Although a couple of White Pine County road projects were rejected on Dec. 1, that county was still getting plenty of other forms of help, and three days later Federal Land Bank Office reported that Nevada farmers had received $38,200 in aid during the single month of November, the Civil Works Administration approved numerous work projects to create jobs in the state, and Scrugham said a 50-person Civilian Conservation Corps camp at the Lehman cavern had been recommended by the National Park Service.
And that was just in 1933.
New Deal water
Nevada is a desert state. This has been the controlling fact of the state’s existence since white men arrived. Many of the New Deal programs tried to stretch the available water. No other field serves better to demonstrate the enduring impact of the Roosevelt programs on Nevada. The state has lived off New Deal water ever since.
Besides the Humboldt reclamation program (reclamation is the use of irrigation to convert desert to farmland) already mentioned, there were dozens, then hundreds of drought relief projects—the drilling of wells, the development of springs, the building of dams. By Oct. 22, 1934, the Nevada office of the Federal Emergency Relief Administration (FERA) reported that of 712 drought relief projects launched in the state, 596 had been completed. Rye Patch Dam was constructed. An emergency Works Progress Administration project in Goldfield relieved a severe water crisis by connecting mains to a supply in Rabbit Springs. A waterworks was built in Lund. Watersheds were created and smaller dams repaired.
During all this, other projects came, were completed, and the years passed. Robert Mitchell School in Sparks got a new playground with supervised play for children from FERA. Hundreds of CCC boys worked on a lake rim highway at Lake Mead and put the Boulder City airport into shape. The WPA and other federal agencies subsidized the operations of the Nevada Planning Board. In 1935, FERA reported that $4,760,390 had been spent in Nevada on Depression relief and that $2,389,320 was being planned in Works Progress Administration projects in the state.
The Boulder Canyon Project, which built Hoover Dam, was inherited from the Hoover administration and embraced by the New Deal. The dam was completed in 1936. (As the project neared completion and its workforce shrank, the CCC purchased buildings for dormitories from Six Companies, the conglomerate formed to build Hoover Dam.)
In 1936, a highway from Las Vegas to Death Valley by way of Pahrump was under construction. An addition was built on Reno’s Southside School. Reno got a new municipal swimming pool, funded by the Public Works Administration (PWA). A couple of hundred men were working on WPA public works while staying at Galena Creek south of Reno. A Chicago architect designed the $75,000 hospital for the Duck Valley tribal reservation.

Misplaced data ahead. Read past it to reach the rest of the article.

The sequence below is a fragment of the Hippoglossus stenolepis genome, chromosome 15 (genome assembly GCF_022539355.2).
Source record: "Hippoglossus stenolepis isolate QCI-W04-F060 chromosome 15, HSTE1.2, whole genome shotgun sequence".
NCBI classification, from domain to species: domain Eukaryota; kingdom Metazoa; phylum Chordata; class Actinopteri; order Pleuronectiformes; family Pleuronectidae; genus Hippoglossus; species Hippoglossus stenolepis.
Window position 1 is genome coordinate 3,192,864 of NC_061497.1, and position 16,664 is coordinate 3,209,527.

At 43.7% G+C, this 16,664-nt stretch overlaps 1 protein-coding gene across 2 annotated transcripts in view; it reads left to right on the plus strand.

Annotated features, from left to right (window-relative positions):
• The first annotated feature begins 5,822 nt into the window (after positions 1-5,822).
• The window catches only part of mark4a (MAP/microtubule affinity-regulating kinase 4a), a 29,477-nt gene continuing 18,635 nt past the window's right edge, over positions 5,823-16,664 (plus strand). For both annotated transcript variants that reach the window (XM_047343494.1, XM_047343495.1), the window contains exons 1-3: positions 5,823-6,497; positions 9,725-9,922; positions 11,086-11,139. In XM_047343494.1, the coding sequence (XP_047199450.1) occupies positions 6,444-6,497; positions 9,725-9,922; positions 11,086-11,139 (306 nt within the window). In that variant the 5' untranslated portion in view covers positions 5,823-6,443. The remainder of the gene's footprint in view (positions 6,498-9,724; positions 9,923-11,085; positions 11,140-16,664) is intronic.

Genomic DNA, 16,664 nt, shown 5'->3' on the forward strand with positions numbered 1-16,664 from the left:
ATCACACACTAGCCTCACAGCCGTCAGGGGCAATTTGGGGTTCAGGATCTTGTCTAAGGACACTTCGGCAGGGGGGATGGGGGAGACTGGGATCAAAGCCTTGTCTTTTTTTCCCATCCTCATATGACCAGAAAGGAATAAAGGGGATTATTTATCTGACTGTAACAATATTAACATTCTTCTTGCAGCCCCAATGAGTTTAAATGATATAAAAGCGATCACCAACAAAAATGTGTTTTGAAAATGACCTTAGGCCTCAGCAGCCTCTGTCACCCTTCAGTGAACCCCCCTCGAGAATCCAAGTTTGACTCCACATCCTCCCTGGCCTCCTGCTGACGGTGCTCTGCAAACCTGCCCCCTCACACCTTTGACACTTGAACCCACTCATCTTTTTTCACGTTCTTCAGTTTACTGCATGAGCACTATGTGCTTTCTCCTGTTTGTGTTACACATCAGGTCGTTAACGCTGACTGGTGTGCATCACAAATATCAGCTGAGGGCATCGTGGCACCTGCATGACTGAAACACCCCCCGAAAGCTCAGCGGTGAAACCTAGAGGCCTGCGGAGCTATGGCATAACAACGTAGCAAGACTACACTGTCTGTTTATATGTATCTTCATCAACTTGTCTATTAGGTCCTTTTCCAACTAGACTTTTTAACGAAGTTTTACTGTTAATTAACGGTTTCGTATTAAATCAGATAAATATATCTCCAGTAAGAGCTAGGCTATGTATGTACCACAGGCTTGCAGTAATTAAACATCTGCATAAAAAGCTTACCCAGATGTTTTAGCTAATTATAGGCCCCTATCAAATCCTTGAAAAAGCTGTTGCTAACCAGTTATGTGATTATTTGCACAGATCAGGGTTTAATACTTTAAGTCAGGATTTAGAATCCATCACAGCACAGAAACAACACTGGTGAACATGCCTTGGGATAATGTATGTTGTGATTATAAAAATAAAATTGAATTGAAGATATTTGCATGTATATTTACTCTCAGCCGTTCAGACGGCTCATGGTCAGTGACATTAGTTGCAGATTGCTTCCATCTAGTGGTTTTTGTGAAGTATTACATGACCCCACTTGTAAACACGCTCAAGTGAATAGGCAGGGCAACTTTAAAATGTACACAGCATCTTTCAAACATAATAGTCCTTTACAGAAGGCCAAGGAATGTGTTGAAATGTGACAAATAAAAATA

Thanks in part to night work crews, the WPA quickly created what became known as Virginia Lake Park south of Reno. The lake was designed for swimming and wading with an average depth of five and a half feet. It was one of many Nevada parks created.
The PWA in 1937 approved a Las Vegas electric plant, a Fallon government building, a Lund waterworks, a Clark County distraction center, education projects in Clark County and Ely and Elko, and street projects in Sparks and Las Vegas, all at a cost of $1,193,818 in federal funds.
Nearly $100,000 was spent in 1939 on a federal building in Tonopah, and the next year the WPA funded $24,578 in street improvements throughout Tonopah. The WPA also provided $20,864 for planting of trees, construction of sidewalks, and landscaping in Las Vegas, $1,902 for a tennis court at Mineral County’s high school, and $8,096 for a telephone system and rifle ranges in Washoe County. The historical site of Fort Churchill was restored by the CCC. The Federal Commodity Credit Corporation provided loans to farmers.
In 1940, the CCC completed a 55-mile Las Vegas/Pahrump Valley truck trail that took a 30-person crew 13 months to build, and in 1941, the Works Progress Administration approved a $14,121 grant for improvements at the Winnemucca general hospital.
These examples are intended only to provide a taste of what was going on in Nevada during the New Deal. They represent only the tip of the iceberg.
One thing Nevada seems to have gotten little of was the cultural benefits of the New Deal, probably due to its small size. One thing Nevada—like every state—received was a guidebook to the state, produced by the Federal Writers Project. Published in 1940, Nevada/A Guide to the Silver State was a more elaborate tourist promotion tool than the state had ever enjoyed, though it did repeat some of the fakelore about the state. (It was reprinted by the University of Nevada Press, complete with errors, in 1991.)
The public art contributions to Nevada are even less visible. Roosevelt himself was reportedly nervous about this program because he didn’t want “a lot of young enthusiasts painting Lenin’s head on the Justice Building.” That didn’t happen, though public art praised working people in a way they had never been before. Sites in Nevada are very much in keeping with that theme—a mural in the Yerington post office that portrays homesteaders working their land, painted by Adolph Gottlieb (later a leading abstract expressionist). There is also a mural in Lovelock’s post office of miners on the Comstock Lode, but one in the Reno post office has vanished.
The Reno mural was done by an artist named Ben Cunningham. Historian Mella Harmon says, “It was there, but there’s no photographs that exist of it and no documentation other than some reminiscences of people who knew it was there. And it’s become this huge mystery. It’s like—is it still there, under a coat of paint?”
Harmon says one major cultural contribution to Nevada was the organization of its archives. “But I’ll tell you, the WPA Historical Records Project in this state—boy, they were just inventorying things all over the place. They did all kinds of stuff.”
In other cases, what could have been pedestrian buildings became themselves works of art. That is certainly true of Reno’s downtown post office, a U.S. Civil Works Administration (CWA) project completed in 1934. Its gorgeous art deco design (Zig-Zag Moderne) and ornamentation is one of Reno’s points of pride.